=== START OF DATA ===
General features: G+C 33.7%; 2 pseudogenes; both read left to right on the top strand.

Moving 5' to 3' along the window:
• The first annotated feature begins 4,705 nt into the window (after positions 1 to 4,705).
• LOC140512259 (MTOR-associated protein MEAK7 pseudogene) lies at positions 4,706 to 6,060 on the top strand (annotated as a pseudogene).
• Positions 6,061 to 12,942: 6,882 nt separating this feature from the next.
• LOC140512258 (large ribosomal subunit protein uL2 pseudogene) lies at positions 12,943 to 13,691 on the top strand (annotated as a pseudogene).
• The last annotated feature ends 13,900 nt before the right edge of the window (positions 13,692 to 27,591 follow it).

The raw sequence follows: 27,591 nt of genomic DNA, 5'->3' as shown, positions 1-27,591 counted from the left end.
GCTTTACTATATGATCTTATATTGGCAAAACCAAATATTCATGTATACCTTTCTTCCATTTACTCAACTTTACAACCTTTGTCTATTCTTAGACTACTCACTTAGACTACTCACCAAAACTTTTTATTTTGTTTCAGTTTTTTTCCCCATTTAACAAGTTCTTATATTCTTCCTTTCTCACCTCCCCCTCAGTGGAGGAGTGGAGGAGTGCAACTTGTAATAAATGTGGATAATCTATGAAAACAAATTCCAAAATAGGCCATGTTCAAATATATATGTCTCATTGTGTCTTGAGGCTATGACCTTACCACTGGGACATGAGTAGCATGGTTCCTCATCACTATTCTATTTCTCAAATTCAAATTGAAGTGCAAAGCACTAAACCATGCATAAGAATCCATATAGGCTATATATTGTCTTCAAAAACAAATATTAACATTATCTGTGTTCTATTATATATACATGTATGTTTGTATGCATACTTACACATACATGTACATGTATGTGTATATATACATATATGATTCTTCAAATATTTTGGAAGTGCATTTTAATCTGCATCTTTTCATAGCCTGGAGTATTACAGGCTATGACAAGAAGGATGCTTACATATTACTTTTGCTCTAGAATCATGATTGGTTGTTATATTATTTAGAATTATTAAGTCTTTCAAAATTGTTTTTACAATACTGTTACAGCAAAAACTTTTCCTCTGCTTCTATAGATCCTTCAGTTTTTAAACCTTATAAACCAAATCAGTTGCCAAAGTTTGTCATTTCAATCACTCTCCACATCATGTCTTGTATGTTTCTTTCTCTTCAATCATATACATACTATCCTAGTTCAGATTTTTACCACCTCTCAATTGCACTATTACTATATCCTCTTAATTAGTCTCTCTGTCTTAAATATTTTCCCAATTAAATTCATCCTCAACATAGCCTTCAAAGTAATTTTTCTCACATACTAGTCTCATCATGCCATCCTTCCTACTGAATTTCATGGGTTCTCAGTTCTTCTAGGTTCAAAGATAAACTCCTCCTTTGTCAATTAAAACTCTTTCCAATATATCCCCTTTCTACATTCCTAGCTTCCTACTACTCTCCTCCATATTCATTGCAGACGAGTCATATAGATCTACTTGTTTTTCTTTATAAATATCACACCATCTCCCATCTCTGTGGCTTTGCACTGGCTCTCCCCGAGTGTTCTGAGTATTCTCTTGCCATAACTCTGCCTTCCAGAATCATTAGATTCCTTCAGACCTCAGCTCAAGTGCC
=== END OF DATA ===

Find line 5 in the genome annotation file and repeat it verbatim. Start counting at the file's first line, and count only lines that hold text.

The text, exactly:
• Positions 6,061 to 12,942: 6,882 nt separating this feature from the next.